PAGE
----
By Tom Hammer
During the year of 1996 and early 1997, at the request of Ann Lake Association, the Minnesota Pollution Control Agency (MPCA) sponsored a lake assessment program on Ann Lake which is just one mile south of Howard Lake.
The assessment included much information and data gathering in and around the lake. The study is to help identify sources of pollution to the lake, characterize the quality of the lake, and develop a program to assist in lake management for the future.
Many water samples and secchi disk measurements were taken throughout this period to determine the clarity and health of the lake. The DNR performed a complete fisheries survey and vegetation study in the lake.
Sampling of runoff into the lake was monitored to determine the contribution from the watershed. The watershed is the land mass around a body of water that drains into any particular body of water. In Ann Lake's case, the watershed is quite large with an area of 33 square miles, that is over 55 times larger than the lake itself.
Since the quality or health of a lake is a reflection of its watershed, it is important to understand what exists in the watershed. To this end, septic system surveys were performed on the lakeshore homes, land use in the watershed was evaluated, the main ditches, tributaries and tiling were identified in the watershed, etc.
There was total involvement from the MPCA, Wright County offices of the DNR, Soil and Water Conservation District (SWCD), planning and zoning, and lake association members. What was found was alarming.
Ann Lake is in the upper 10 percentile of lakes in the state in terms of size. The lake is a very shallow lake with a mean depth of about 9.8 feet and a maximum depth of 19 feet. Land use in the watershed is characterized by 78 percent agricultural crops, 11 percent livestock and pasture, 4 percent marshland, 3 percent forest/woodland, 4 other which includes other lakes within the watershed - Grass, Tuey, Spring, Long and Mary and 0.2 percent urban. Animal feedlots, about 50, are common in the watershed.
The lake's shoreline consisted of 65 percent forest-woodland, 22 percent residential, which consisted of 41 homes and cabins, 7 percent grassland, 3 percent livestock/pasture, and 3 percent marshland.
The septic survey of the 41 homes/cabins surrounding the lake revealed that 26 systems were less than 15 years old, while 15 were either greater than 21 years old and most likely are non-conforming systems, or don't exist at all. In addition, the concern of improper maintenance (pumping) was evident in the fact that most people did not pump their system every 1-3 years and a large percentage reported they never have pumped their system.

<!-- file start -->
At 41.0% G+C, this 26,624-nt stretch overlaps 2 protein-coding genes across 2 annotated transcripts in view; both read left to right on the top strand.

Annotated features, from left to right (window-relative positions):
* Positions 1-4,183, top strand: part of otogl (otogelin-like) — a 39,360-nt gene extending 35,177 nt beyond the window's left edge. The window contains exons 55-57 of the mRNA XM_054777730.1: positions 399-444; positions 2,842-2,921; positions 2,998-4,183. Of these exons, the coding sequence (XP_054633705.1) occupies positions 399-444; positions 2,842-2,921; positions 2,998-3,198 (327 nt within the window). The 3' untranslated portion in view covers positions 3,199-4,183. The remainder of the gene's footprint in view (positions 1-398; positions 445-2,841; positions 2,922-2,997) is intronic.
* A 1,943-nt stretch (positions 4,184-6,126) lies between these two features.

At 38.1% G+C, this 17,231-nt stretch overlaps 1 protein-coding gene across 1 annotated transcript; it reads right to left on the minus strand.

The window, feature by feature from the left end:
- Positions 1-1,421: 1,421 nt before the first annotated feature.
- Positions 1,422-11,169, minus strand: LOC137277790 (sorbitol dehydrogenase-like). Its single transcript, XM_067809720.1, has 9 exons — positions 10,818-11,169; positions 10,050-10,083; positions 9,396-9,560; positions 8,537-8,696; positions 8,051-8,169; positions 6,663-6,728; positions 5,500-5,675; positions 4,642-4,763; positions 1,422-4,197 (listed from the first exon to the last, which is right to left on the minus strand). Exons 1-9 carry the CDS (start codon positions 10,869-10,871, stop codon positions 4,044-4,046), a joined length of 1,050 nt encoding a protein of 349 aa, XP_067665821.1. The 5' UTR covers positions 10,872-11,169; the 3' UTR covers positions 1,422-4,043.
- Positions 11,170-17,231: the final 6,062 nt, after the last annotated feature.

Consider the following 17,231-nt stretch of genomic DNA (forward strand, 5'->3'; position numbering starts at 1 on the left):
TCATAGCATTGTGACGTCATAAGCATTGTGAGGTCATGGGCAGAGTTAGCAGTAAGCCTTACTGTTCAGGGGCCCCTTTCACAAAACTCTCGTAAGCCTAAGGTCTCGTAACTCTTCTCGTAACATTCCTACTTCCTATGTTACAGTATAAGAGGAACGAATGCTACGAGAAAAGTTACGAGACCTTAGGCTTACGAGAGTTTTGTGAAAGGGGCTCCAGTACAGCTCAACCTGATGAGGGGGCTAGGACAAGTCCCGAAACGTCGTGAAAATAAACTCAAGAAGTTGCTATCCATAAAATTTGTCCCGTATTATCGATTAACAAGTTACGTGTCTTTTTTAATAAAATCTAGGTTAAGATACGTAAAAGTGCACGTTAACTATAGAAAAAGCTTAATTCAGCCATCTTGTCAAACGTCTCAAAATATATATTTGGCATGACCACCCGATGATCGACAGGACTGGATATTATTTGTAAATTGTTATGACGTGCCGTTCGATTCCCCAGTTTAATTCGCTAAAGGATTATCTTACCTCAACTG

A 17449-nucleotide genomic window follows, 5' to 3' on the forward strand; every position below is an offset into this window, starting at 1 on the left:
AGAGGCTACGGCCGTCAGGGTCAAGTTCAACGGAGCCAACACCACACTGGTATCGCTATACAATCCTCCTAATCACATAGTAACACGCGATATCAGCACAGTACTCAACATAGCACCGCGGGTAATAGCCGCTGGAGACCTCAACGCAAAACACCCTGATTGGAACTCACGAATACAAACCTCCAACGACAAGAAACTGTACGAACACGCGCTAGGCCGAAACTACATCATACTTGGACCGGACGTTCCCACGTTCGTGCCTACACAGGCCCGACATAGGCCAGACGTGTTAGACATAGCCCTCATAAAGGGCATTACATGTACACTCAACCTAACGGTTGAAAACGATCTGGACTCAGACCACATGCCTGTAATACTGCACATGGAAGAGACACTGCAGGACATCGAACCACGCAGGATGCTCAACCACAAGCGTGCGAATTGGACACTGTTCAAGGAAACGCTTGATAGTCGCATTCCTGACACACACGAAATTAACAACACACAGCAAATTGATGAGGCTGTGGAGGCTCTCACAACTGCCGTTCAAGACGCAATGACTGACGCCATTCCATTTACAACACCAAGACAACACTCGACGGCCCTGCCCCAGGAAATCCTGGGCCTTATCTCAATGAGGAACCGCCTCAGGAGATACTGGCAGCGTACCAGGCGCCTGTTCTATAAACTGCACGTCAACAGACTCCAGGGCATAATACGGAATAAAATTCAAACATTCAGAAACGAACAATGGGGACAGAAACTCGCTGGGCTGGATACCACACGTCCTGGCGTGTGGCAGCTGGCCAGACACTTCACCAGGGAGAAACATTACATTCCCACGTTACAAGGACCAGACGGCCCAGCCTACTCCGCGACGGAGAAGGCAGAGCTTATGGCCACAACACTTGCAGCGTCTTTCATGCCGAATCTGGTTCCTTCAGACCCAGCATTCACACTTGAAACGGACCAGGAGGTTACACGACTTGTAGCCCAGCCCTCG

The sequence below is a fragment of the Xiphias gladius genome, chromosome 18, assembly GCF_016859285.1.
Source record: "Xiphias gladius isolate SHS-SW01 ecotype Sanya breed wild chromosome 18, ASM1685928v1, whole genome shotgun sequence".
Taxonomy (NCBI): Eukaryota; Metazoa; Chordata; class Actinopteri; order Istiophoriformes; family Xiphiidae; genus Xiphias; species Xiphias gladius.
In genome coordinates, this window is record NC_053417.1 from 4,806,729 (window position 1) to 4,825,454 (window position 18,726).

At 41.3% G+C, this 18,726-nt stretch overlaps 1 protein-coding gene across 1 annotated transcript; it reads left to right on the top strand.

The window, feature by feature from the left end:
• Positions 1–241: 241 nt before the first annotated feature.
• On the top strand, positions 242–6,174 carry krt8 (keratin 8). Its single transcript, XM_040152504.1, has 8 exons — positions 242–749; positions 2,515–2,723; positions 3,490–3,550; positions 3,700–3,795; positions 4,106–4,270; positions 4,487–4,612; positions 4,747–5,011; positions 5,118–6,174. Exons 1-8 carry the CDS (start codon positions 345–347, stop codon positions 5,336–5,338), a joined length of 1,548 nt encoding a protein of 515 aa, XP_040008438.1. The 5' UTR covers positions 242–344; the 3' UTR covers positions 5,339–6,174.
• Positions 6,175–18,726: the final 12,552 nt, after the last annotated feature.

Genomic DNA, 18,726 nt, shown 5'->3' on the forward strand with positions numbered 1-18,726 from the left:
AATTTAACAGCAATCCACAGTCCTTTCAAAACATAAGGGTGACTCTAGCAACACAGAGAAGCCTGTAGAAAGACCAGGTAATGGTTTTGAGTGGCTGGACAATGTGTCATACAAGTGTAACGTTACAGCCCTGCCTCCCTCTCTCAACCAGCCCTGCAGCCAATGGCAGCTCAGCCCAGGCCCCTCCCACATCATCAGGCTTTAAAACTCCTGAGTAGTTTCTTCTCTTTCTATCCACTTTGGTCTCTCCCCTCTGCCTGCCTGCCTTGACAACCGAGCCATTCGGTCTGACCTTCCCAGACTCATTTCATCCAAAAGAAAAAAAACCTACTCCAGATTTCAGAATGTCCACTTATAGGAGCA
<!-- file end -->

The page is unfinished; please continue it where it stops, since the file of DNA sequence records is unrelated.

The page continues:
Water quality data collected during the study reveal summer-mean total phosphorus (TP) concentration of 302 ug/L, chlorophyll a of 28 ug/L and Secchi transparency of 4.4 feet. All three measurements are outside the range of values exhibited by reference lakes in the ecoregion. TP indicates hypereutrophic conditions for Ann Lake and would rank the lake at the fifth percentile. That is to say that 95 percent of the lakes in this ecoregion would be healthier/cleaner than Ann Lake.
A hypereutrophic lake is described as nutrient-rich, exhibiting algal blooms frequently throughout the summer months and with limited oxygen in the bottom layer of water. The external (watershed) loading accounted for about 25 percent of the phosphorus in the lake, suggesting that 75 percent of the phosphorus was already in the lake and being recycled and resuspended. Contributions to the external phosphorus were estimated from modeling programs to come from: 97 percent agricultural watershed, 2 percent from precipitation, and one percent from septic systems.
Eutrophication is a process where the lakes change because of an overabundant supply of nutrients. Excess phosphorus and nitrogen in the lake cause rapid growth of aquatic vegetation and algae. These excessive nutrients degrade water quality which directly affects the health, safety, and welfare of humans and the fish and wildlife habitat.
TP measurements over 150 are not natural, they are man-made.A TP over 100 indicates that the body of water will exhibit severe algae blooms for the majority of the summer months. In addition, that body of water will pose a health risk to animals and humans.
It is our responsibility to restore the conditions of these lakes. Unfortunately, Ann Lake is one of the largest unhealthy lakes in the state. The community can make a big difference to begin restoration of the water quality of Ann Lake as well as other area lakes and waterways which we all rely on for recreation, employment, or other reasons.
What can we do? Each one of us contributes to water quality degradation in some manner, big or small. Don't use phosphorus containing fertilizers at all. Be sure you even need to fertilize by performing a soil sample test. Properly operate and maintain your septic system or holding tanks by pumping them frequently.
Find out more about your waste treatment system. Maintain buffer strips between your property (urban or rural) and nearby waterways or bodies of water which will allow nutrients to be filtered out from entering our lakes.
The Ann Lake Association is soliciting volunteers from the nearby community to allow representatives from the SWCD to perform land assessment in order to identify problems and provide solutions for land and waste management practices. Should you want to learn more about these issues and how your local lake can benefit, contact your SWCD. Community education, awareness and involvement are the first requirements towards long-term restoration.
The Ann Lake Association is now in the process of developing a lake management plan. The association has also opened up its membership to non-lakeshore landowners. Contact us if you are interested in learning more about the association's efforts and challenges.